Through their journeys, individually and together, and through the experiences and help from others in the story, such as dear Mrs. Whiting, you will laugh, you will smile warmly, and you will wipe away tears many times. Towards the end of the book, I cried like a baby. I was literally weeping. Only a brilliant author with authentic characters could do that.
This is not just any book. It is not simply a retelling of Beauty in the Beast. It is actually quite different. For one, the female is the beast, but it isn’t because of how she looks. She is quite lovely, actually, when she isn’t angry or cruel. I love how the central messages of the original fairy tale are the same: that when you see beyond the ugliness of one’s face or character, you can find their true potential and value, that there is hope in dismal situations, and that the monsters within us can be tamed and defeated. I am glad, though, that the story is one we have never heard before, even if we know the ending will be happy.
All stories should have an antagonist, and in this novel, it isn’t as obvious as you may think. There are many mysteries and puzzles to solve, many holes to fill, but I can say with triumph that they are all indeed filled, and in ways that will touch your heart more than you thought possible.
Do I love this book? Well, isn’t it obvious? I hope you will read it and love it as I do. My son couldn’t wait until I was done with it so he could start gulping down the pages. He loves it already.
Thank you, dear Jessilyn Stewart Peaslee, for another masterpiece that brings tears of joy from Heaven.
I love fairy tales, especially Beauty and the Beast. It's especially fun when the characters are gender swapped and that's the case in this story. Corbin is a blacksmith and his simple gift is accepted by the princess, otherwise known as the Beast, which causes the world as he knows it to turn upside down.
I love how the characters are really portrayed in a realistic way--not just the vague fairy tale way--but in a way that really makes them three dimensional and like real people. Their stories each unfolded in a way that played on emotion and really made me care about what happened to them and the way it happened. I love great journeys of self-realization and growth and combined with a sweet romance and fun plot, this one is going on record as a favorite retelling of this story.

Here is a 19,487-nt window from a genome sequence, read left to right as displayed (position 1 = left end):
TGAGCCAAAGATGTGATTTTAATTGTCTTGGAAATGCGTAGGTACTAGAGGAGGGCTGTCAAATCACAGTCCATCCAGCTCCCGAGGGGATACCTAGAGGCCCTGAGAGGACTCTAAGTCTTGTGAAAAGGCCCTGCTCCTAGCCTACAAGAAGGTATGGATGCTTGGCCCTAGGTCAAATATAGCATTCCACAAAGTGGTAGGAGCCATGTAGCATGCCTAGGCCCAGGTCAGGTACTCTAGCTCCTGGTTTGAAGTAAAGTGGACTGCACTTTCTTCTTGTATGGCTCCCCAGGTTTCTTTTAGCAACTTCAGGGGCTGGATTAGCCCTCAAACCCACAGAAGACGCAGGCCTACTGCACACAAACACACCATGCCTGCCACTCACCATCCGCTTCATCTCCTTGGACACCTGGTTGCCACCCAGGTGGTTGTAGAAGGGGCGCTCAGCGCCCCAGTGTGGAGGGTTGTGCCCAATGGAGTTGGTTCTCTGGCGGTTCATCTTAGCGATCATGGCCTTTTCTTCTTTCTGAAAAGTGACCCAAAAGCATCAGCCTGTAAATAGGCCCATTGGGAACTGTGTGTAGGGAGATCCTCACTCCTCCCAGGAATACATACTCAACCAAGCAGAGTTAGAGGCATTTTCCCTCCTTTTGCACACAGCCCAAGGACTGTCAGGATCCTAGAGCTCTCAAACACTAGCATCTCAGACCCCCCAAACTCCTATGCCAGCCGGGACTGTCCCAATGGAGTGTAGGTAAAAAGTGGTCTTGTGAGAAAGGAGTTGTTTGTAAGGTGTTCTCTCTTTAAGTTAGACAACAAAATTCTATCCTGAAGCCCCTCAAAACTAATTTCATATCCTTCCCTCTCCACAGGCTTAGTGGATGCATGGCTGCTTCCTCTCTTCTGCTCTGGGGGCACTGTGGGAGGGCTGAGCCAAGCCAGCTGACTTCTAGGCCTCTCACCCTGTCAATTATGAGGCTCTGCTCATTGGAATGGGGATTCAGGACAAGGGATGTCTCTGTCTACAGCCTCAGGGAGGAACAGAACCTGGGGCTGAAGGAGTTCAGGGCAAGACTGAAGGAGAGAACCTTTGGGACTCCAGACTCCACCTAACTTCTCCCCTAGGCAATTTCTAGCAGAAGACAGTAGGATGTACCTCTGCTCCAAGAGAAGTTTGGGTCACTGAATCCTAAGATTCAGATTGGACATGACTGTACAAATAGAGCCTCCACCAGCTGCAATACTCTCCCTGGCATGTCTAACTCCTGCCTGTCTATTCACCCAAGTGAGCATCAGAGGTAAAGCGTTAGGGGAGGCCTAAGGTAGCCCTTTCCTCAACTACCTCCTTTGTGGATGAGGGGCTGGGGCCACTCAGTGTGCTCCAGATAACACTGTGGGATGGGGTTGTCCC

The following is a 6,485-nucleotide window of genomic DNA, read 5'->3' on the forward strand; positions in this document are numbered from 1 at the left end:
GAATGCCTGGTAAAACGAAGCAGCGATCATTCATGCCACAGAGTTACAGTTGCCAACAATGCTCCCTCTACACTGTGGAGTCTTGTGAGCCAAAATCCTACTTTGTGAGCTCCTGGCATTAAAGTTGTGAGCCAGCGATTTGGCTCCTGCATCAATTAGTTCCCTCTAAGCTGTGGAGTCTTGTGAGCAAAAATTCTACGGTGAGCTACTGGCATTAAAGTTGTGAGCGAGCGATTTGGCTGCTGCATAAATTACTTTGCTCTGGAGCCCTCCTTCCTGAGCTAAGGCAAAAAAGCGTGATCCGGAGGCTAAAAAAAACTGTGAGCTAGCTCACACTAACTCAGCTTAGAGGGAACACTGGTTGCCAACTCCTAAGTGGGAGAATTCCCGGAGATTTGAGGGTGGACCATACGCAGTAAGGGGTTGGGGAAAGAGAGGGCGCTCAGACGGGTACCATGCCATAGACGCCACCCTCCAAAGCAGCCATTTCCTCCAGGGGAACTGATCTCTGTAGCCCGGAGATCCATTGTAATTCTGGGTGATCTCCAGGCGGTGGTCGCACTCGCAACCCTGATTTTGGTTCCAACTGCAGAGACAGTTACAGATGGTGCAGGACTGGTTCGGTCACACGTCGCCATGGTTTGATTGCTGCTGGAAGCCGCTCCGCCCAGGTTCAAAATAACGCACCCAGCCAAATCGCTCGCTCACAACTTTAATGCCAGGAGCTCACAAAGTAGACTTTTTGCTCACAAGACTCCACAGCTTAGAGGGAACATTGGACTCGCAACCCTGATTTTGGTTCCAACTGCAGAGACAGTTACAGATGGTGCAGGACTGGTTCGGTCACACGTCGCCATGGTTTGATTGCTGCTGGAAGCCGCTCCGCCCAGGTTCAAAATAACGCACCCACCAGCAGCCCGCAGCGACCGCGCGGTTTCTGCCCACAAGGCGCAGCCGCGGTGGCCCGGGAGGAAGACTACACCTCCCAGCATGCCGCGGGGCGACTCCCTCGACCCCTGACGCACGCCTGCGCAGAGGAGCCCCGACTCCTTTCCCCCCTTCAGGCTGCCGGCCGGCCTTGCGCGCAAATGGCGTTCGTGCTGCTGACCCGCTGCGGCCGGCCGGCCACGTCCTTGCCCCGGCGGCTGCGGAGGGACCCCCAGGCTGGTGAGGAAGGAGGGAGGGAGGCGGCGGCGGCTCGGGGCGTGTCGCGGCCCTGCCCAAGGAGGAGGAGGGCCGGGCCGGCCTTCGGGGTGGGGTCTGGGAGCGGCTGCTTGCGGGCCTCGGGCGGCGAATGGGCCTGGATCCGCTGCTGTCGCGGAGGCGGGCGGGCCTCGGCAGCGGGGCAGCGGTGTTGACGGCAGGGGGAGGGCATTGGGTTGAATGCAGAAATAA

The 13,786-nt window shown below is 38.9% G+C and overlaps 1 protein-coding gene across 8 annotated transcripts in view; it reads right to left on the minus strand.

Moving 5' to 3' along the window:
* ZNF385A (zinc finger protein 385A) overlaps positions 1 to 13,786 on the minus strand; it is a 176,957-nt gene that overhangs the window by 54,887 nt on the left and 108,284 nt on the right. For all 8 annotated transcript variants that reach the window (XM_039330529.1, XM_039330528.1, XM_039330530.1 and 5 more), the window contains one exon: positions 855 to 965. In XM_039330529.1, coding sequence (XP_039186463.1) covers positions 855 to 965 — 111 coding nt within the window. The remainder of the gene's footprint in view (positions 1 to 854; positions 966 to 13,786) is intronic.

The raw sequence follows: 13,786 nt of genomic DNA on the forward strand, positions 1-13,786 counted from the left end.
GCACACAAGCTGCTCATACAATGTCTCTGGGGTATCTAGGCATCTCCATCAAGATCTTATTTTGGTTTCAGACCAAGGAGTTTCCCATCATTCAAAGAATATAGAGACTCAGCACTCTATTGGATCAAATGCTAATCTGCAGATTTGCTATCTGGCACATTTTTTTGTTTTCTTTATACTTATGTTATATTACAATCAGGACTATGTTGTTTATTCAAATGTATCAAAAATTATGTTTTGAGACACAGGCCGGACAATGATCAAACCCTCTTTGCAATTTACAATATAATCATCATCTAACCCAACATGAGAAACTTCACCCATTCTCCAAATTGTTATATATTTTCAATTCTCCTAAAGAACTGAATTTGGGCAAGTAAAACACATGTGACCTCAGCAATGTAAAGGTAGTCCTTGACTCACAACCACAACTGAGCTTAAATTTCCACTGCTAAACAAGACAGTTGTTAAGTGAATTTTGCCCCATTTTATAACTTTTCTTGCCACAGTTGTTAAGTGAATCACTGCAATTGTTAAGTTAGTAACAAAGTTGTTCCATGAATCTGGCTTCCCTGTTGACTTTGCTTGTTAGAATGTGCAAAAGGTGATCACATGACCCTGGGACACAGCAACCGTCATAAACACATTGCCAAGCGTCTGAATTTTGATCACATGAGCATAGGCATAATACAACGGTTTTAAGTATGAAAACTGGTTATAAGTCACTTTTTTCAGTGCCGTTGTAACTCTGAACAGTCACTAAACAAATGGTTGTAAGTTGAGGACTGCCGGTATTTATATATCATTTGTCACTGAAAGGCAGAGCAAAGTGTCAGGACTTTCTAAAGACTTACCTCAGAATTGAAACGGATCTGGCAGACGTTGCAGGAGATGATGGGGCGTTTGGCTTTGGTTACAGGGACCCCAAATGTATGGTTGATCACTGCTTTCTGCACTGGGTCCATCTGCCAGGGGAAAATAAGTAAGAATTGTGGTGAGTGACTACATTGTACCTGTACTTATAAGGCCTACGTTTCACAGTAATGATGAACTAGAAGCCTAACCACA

There are enough twists and appearances by Peaslee's previous books characters that this story can stand on its own, while still delivering the beloved elements that make B&B a favorite of many.
Content: mild romance
*I received a copy, which had no influence on my thoughts and opinions*
MY REVIEW / THOUGHTS:
I love fairy tales, and this re-telling of Beauty and the Beast is wonderful. Beauty and the Beast is hands down my favorite. I am sure I have said that about others, but it really is the greatest story.
When Corbin is turned away by his true love for an opportunity to marry a Prince, he packs up and leaves town. Hoping to find a better life for himself, and start over new.
When Corbin arrives in Laurel, he is able to take over a Blacksmith’s shop, where the owner had either abandoned it or died…. He was quickly busy with work, not that the town finally had a capable Blacksmith.
The bread maker told him that it was a giving day. All eligible men in the town had to give a gift to the Princess. Whoever gift she accepted would become the King.
This was the last thing on Corbin’s mind since he left his life behind. His heart had just been broken and now he has to give a gift to a Princess that he hears is a terror.
This book brings out all the feels. Love, hate, anger, disappointment, determination, and romance. I did not expect the book to be gender bent. I have to admit I loved that the “Beast” was the Princess, and not the Prince. We get to see the gentle side of Corbin, and how he deals with this new life that he did not choose.
He finds answers to a long unanswered question. He tames the beast, and saves her. It is such a sweet story. I love it when we get to see men be more vulnerable. If you like retelling this is a great one to pick up. Plus, “Who could love a Beast?”. (from Beauty and the Beast) One of my favorite quotes ever.
I was given this book as part of a blog tour in return for an honest review. I was not compensated in any way for this review. These are my own PERSONAL thoughts on the book.